eases, including heart disease, diabetes, and some cancers. Some studies have shown that vegetarians weigh less and have lower bodymass index (BMI), compared with nonvegetarians.

    Researchers in a study that compared the effects of popu-lar diets on weight loss and cardiac risk factors found that the effects of the Ornish diet (a vegetarian diet that includes less than 10% of calories from fat) are comparable to the effects of the Atkins, Zone, and Weight Watchers diets.13 Participants who followed the low-fat vegetarian diet for 1 year had modest weight loss (an average of 7.3 pounds). This weight loss was associated with a reduction of total

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    cholesterol to high-density lipoprotein (HDL) cholesterol ratio and reductions in C-reactive protein and insulin levels. One obstacle noted in the study was that participants on all of the assigned diets had difficulty in adhering strictly to their diets. Participants who followed their diets strictly had better results.

    Another study randomly assigned 64 overweight postmeno-pausal women to a low-fat vegan diet or a control diet based on the National Cholesterol Education Program guidelines. For both groups, there were no limits on portion size or energy intake. The researchers found that, at 14 weeks, women who were assigned to the intervention diet lost an average of 5.8 kg, compared with women assigned to the control diet who lost an average of 3.8 kg.14

    A study comparing the weight of omnivores, semivegetar-ians, lactovegetarians, and vegans found that, among 55,459 women from the Swedish Mammography Cohort, 1.73% were semivegetarian, 0.29% were lactovegetarian, and 0.15% were vegan.15 The prevalence of overweight or obesity was 40% among omnivores, 29% among semivegetarians and vegans, and 25% among lactovegetarians. The researchers also found that animal-product intake was not actually zero in any of the self-reported vegetarian categories, including vegans. The researchers stated that differences in body weight and BMI between omnivores and vegetarians may, in part, have resulted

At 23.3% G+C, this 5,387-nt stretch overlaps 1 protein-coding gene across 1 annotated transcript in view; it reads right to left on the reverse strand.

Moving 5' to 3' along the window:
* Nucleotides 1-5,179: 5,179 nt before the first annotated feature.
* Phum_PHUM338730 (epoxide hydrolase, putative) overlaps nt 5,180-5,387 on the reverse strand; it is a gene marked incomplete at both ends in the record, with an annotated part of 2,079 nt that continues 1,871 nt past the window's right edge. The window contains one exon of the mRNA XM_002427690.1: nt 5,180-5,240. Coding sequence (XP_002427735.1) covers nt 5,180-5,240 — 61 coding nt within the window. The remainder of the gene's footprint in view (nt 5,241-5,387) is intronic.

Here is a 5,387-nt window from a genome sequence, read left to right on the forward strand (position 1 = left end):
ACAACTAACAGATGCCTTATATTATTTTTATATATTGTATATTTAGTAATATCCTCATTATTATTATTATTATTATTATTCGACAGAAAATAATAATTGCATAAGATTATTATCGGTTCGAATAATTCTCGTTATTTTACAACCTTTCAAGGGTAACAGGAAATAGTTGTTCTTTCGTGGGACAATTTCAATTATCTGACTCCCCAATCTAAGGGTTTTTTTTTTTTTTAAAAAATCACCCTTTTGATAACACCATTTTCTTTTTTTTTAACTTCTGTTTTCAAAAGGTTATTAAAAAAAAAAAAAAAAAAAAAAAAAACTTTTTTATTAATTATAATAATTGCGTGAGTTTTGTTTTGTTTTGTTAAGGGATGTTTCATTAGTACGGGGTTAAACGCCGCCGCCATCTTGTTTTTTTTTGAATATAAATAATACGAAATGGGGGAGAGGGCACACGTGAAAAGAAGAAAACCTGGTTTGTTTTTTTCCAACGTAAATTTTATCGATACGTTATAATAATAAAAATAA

from higher protein and animal-fat intake and lower fiber in-take in omnivores.

    CancerA lack of consumption of animal products and lower rates

    of obesity among vegetarians may confer benefits for veg-etarians in the area of cancer prevention, but research in this area is still emerging. The ADA position paper on vegetari-anism states that vegetarians have an overall lower cancer rate, compared with the general population, but the associa-tion is less strong when studies are controlled for nondi-etary risk factors.3 There are a number of studies showing no difference between vegetarians and nonvegetarians in in-cidence or mortality from various cancers, including breast and prostate cancer.9,11

    A recent prospective study on the role of vegetarianism and isoflavones in risk of developing breast cancer among 37,643 women participating in the European Prospective Investiga-tion into Cancer and Nutrition did not find evidence for a strongassociationbetweenvegetarians isoflavone intakeandrisk of breast cancer.16

    One review of the health effects of vegetarian diets noted that there is substantial, although not conclusive, evidence that diets high in red and processed meat are associated with a moderate increase in colorectal cancer risk.11 The review-

    Benefits and Challenges of Being a VegetarianTwo Personal Accounts

    Discovering a New and Healthier Me

    Rhiannon Raeder, a 24-year-old sales support executive in Denver, Colorado, became a vegetarian in the summer of 2008. I became a vegetarian mainly for the health benefits, said Ms. Raeder. I believe, as a vegetarian, I consume less fat and reduce my cholesterol. I am consuming more fruits and vegetables too. Along with a consistent exercise program, Ms. Raeder reported that her body looks and feels much better since starting her new diet. I relate the new and healthier me directly to the vegetarian diet, she stated.

    Ms. Raeders biggest challenge as a vegetarian has been living with someone who is not a vegetarian. My boyfriend does try to incorporate a vegetarian lifestyle within his regular diet but it can be difficult, she said and then added: Also, going out to restaurants with nonvegetar-ians can be challenging. Fortunately, many restaurants cater to vegetarians, but I still come across a few that do not. Choosing from certain menus can become a difficult task, such as when we go to a steak house!

    And like other people who self-report as being vegetarian, Ms. Raeder said that she does eat fish on occasionwhich makes her actually a semivegetarianbecause of the health benefits of consuming fish. She said that she has never consulted a health care professional about becoming a vegetarian, adding: I believe I eat a balanced diet with all the proper nutrients including protein, calcium, and iron.

    Needing to Be Flexible About What My Body Needs and Wants